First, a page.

By mandygarner on September 01, 2009
I arrived at the weekend like a washed up rat and not just because of a downpour on the motorway on the way home on Friday. I'd done a few late nights and I was feeling about 100. Not, perhaps, the best conditions to go to a tracksuit party with lots of young people [ie younger than me]. First, of course, we had the usual routine of getting all the kids up and doing the washing, cleaning out the guinea pig [I seem to have been nominated for this role. I had a funny feeling this would happen when we got him], etc. We dropped my oldest daughter at a friend's and toured the area where we used to live [we moved two years ago from London] - the school, the nursery, the old streets...Had we made the right decision to leave? Actually, I have no idea as I am too tired to contemplate such things, but my partner says yes, although he still pines for shoe shops. We wanted the full London experience so we headed for Ikea on the excuse that we needed a bath mat.
Then it was off to the party. I haven't ever owned a tracksuit so I had to borrow my partner's and roll up the bottoms with safety pins. I wasn't feeling in party mood. I am afraid I was horribly anti-social and mostly hid with the kids and managed to con them into switching from the Wii to X-Factor, after I beat a seven year old at Wii tennis and was a little bit more enthusiastic about it than I perhaps should have been. I think I am slowly disappearing off the adult planet. I really don't feel I have anything much to say any more in the form of small talk. I tried a few attempts at conversation, but I think I bored at least one person into the ground with a rant about women's pay. In fact, even I was bored by my conversation. My best talks are, at the moment, with the guinea pig, telling him about my day rushing all over the place while he listens attentively and then recounts his own travels around his hutch. I think the best tactic is to listen to other people talk and just throw in a few questions, but when you are really tired it is hard to keep awake while they reply.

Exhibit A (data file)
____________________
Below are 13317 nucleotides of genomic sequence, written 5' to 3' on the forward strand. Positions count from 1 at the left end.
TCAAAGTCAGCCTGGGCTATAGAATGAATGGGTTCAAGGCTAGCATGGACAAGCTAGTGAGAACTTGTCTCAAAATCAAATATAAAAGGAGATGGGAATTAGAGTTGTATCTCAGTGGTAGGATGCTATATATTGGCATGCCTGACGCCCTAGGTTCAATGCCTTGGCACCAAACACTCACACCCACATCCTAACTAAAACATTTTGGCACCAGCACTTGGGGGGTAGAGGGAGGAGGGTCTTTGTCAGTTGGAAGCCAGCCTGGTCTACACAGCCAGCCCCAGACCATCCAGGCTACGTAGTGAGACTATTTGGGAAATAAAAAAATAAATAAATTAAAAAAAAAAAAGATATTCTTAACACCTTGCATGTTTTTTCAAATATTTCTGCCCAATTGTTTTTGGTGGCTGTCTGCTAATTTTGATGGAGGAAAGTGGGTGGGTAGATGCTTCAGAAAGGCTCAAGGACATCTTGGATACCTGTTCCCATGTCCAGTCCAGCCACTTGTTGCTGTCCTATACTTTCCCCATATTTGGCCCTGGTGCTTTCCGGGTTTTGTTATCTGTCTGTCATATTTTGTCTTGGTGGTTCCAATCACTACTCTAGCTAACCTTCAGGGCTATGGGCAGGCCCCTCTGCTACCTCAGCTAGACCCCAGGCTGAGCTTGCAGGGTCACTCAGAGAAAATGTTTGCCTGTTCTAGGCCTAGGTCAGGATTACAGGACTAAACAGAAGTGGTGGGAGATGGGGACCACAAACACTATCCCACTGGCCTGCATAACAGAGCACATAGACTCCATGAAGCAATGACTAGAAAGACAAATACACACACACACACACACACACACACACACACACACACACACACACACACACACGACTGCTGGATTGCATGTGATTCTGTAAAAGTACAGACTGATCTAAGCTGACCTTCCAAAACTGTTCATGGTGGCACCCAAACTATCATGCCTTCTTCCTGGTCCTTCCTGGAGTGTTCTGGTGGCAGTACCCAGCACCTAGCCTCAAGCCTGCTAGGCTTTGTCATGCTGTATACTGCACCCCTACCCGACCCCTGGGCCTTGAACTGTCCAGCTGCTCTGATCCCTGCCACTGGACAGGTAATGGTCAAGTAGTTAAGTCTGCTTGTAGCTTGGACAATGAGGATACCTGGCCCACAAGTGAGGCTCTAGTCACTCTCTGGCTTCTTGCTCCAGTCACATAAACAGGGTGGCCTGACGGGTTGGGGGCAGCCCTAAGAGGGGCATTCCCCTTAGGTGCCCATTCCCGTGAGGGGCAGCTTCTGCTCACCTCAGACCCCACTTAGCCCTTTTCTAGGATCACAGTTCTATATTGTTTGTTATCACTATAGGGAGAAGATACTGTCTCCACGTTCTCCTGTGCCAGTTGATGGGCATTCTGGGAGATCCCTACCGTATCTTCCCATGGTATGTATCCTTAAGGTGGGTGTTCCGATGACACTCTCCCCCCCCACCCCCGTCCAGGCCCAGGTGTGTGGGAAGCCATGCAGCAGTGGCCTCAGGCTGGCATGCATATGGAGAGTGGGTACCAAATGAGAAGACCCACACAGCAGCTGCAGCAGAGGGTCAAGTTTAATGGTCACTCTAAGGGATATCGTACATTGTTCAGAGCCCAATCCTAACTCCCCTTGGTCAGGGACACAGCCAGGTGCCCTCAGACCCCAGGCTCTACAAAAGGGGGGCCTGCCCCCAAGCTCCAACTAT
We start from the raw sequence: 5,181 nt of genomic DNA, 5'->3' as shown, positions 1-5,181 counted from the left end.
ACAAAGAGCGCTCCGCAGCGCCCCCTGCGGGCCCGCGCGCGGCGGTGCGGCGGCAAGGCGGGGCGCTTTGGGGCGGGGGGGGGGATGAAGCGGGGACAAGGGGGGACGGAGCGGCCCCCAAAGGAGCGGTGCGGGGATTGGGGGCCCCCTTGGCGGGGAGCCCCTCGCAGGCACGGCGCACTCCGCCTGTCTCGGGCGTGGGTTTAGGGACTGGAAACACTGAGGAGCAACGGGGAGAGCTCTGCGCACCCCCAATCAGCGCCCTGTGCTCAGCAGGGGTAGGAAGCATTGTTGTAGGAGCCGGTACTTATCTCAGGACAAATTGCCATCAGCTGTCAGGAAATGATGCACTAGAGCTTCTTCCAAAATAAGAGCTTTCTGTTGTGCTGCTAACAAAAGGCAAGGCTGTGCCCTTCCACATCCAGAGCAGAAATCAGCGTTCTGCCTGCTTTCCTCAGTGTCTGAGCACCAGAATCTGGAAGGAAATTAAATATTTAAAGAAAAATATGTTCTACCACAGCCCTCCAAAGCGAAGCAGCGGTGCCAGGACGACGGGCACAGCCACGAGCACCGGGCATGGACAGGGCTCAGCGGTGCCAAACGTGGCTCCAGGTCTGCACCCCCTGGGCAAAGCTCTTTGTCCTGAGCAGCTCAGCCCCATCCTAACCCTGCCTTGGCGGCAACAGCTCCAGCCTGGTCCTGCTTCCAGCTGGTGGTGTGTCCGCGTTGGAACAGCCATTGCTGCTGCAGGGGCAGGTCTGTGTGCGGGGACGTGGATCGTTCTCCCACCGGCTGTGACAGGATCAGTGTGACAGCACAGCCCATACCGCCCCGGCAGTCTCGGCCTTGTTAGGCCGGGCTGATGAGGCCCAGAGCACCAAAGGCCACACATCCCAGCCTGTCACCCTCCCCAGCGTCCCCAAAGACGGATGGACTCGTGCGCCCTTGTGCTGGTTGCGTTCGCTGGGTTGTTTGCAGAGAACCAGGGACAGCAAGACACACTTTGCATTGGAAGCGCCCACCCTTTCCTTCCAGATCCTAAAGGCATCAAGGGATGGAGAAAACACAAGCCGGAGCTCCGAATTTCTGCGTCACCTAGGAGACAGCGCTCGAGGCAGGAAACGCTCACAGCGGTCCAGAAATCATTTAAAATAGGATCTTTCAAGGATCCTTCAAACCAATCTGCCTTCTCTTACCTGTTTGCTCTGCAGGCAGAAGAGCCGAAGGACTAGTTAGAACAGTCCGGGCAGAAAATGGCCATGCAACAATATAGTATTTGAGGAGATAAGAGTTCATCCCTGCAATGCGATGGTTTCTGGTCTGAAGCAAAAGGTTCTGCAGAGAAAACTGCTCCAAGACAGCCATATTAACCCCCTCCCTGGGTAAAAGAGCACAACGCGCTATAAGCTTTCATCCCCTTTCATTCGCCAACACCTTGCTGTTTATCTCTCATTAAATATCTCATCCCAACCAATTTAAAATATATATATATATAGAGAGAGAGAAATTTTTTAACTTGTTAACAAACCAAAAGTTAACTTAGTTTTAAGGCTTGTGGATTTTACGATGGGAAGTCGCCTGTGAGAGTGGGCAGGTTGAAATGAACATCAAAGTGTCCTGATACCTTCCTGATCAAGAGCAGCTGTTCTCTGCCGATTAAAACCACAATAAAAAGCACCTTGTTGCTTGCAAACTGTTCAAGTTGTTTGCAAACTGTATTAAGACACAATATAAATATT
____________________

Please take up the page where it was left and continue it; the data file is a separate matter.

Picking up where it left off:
Anyway, the following day we had a complete anti-party experience, cleaning up the girls' room as middle daughter decamped to smallest daughter's room [she had been lodged with her older sister]. Smallest daughter welcomed her back with open arms, promising her gifts. However, oldest daughter, having used the threat of kicking middle daughter out of her room on several occasions, says she now wants everyone to move into her room. Meanwhile, middle daughter says she would like the opportunity to return to oldest daughter's room for sleepovers. Oldest daughter has a strict ban on middle daughter attending her sleepovers. My partner and I are thinking of moving to the shed in the garden until some sort of resolution is reached.
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